When I was in high school (no, not a one-room schoolhouse!) six of us “serious students” (probably cutting class together)packed into a friend’s small car.  (Don’t remember its make or anybody’s name; memory densely foggy).  Down a steep hill.  Too fast.  A sudden left turn onto a suburban side street.  Too sharp.  Like an amusement park ride, car tipped and rolled.  (We weren’t amused.)  Thankfully no one was hurt.  Car landed on a soft lawn, and we, packed tighter than sardines, therefore couldn’t bounce around inside like a pinball machine.  But I remember this:  a frightening feeling of being out of control.

A rare feeling, especially at that age.  Ah, youth!  Teenagers can control just anything.  Not that nothing never intimidated me.  Indeed, teachers and tests and test grades did.  Presenting a three-minute speech in front of thirty classmates did.  Yet, with few exceptions, I was king of my kingdom.  I was in control.

A delusion:  I was not.  Years later, when my father was dying at home, I, the “king”,  had no control.  I could pray and comfort, but not heal.  More years later, when my mother was dying in the hospital, comatose, I couldn’t even awaken her to say, “I love you, Mom.”

The youthful control-delusion bleeds over into young adulthood.  We find our place in the work-world and begin to climb the ladder.  Little question that we can.  Work hard; you can be on top!  It all depends on us.  We can reach our goal, however high, because this is America.  Anyone can grow up to be president.  We hold the reins of our vocational destiny.

Ultimately, finally, we awake to realize the delusion.  The insight doesn’t come like a light suddenly flipped on in a dark room.  Rather it comes in a multitude of individual, isolated experiences of no control.  Until the accumulation of those individual experiences, like a foot-deep snowstorm, blankets us with the knowledge:  so little power we wield.

At almost 73, I’ve learned—not completely yet, but much—I control little.  In Mourning into Dancing, Walter Wangerin writes, “In physical sickness we feel the dust we are and suffer the knowledge that we do not control even the corpus in which we ‘live’.”  I was pretty healthy my whole life.  Until nine years ago.  Two major back surgeries and a dozen tests led to this diagnosis:  primary lateral sclerosis.  Unlike colds and flu, there’s no getting better.  No resting up a few days until health returns.  It won’t kill me, but it won’t go away and will worsen.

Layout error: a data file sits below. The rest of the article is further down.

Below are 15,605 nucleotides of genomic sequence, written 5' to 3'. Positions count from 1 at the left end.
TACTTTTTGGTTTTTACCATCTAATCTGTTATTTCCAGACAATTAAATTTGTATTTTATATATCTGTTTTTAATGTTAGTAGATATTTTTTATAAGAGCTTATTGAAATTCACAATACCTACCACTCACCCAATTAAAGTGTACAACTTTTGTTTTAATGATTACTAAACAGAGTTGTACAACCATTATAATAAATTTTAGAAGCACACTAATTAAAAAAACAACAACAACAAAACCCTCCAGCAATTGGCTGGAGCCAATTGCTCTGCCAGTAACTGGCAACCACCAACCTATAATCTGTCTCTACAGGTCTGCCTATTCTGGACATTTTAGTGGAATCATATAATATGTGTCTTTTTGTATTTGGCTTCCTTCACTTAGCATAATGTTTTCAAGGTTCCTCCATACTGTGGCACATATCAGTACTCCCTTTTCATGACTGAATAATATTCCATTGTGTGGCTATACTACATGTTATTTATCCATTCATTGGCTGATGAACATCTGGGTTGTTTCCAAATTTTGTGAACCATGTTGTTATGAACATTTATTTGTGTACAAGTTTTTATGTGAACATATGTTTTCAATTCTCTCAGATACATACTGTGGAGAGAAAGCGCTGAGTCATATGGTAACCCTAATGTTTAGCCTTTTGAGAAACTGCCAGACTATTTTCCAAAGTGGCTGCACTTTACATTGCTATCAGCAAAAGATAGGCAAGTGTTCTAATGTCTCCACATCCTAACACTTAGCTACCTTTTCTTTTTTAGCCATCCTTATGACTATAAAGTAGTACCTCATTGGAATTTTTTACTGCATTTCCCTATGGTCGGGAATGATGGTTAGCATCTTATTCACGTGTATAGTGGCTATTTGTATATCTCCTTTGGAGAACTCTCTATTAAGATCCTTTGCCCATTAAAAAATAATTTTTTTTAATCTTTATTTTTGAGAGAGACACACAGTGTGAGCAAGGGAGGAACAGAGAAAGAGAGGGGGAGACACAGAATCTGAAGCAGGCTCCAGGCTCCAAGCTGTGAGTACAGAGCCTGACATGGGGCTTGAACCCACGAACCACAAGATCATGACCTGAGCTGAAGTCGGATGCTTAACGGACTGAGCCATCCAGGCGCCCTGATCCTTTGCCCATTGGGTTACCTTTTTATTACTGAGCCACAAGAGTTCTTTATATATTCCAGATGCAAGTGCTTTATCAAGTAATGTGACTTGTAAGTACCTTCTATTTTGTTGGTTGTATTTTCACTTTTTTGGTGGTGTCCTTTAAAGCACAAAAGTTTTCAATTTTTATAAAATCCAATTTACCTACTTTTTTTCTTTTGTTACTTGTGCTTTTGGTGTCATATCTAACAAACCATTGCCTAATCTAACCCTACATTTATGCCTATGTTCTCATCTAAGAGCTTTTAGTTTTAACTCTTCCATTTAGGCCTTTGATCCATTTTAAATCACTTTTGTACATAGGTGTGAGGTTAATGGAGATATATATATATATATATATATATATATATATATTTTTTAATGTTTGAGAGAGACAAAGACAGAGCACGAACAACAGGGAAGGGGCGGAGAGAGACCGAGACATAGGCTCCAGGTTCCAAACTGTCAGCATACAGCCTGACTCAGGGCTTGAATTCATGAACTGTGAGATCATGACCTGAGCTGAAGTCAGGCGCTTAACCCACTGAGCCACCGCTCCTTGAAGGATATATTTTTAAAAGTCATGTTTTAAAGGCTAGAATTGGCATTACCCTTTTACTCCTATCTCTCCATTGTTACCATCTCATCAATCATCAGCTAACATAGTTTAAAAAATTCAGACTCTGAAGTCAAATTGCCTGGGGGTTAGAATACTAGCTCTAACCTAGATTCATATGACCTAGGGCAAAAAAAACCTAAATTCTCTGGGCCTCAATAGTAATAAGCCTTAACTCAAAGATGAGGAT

Corpus isn’t only our control-less experience.  No control over a spouse who wants out . . . over being fired unfairly from a job . . . over the tax rate you must pay . . . over (of course) the weather.  Like a few years ago when we vacationed at the Florida Panhandle.  Rained every day.  No spigot to turn it off.  “Come on, God!” got nothing but more rain.  The list of “no control” winds on and on until it reaches the last “no control”—death.

Here’s a scary thought:  no one in a position of world power really controls what happens.  Sure they exercise power.  Obama’s executive actions affect our lives.  Hillary or The Donald will impact America.  But, even with their best policies, too many variables will produce a myriad of “unintended consequences.” 

So:  are we trapped in a speeding car turning sharply and rolling over and over?  Is that life?  Are we all without control grabbing for a temporary handle?  Here’s old good news to consider . . .

The LORD has established his throne in heaven, and his kingdom rules over all.
(Psalm 103:19)

This is  the psalmist’s way of telling us Someone is in control of “all”:    The LORD.  God, the Father of Jesus.  God of the Bible.  His reign rules over all.

Makes you wonder why we don’t all run to him.  He’s not a tyrant.  He is love.  He is good.  He is wise.  He is merciful and gracious.  What fools we are—we who can control virtually nothing—not to run to him who will send us from himself for all eternity if we don’t run to him now . . .

Here’s more old good news.  It centers in the most dynamic, transformational event in human history . . .

Christ Jesus: Who, being in very nature God,
did not consider equality with God something to be grasped, 
but made himself nothing, taking the very nature of a servant,
being made in human likeness. 
And being found in appearance as a man, he humbled himself
and became obedient to death– even death on a cross! 
Therefore God exalted him to the highest place
and gave him the name that is above every name, 
that at the name of Jesus every knee should bow,
in heaven and on earth and under the earth,
and every tongue confess that Jesus Christ is Lord,
to the glory of God the Father.
(Philippians 2:5b-11)

Before that day when every knee must bow, this is the day to willingly surrender to him.  To the One who indeed is Lord, in control of all things.  Even our next breath.  Even our eternity.  And he’s coming.  And when he does he’ll even take control of our corpus . . .

. . . we eagerly await a Savior from [heaven], the Lord Jesus Christ, 
who, by the power that enables him to bring everything under his control,
will transform our lowly bodies so that they will be like his glorious body.
(Philippians 20,21)


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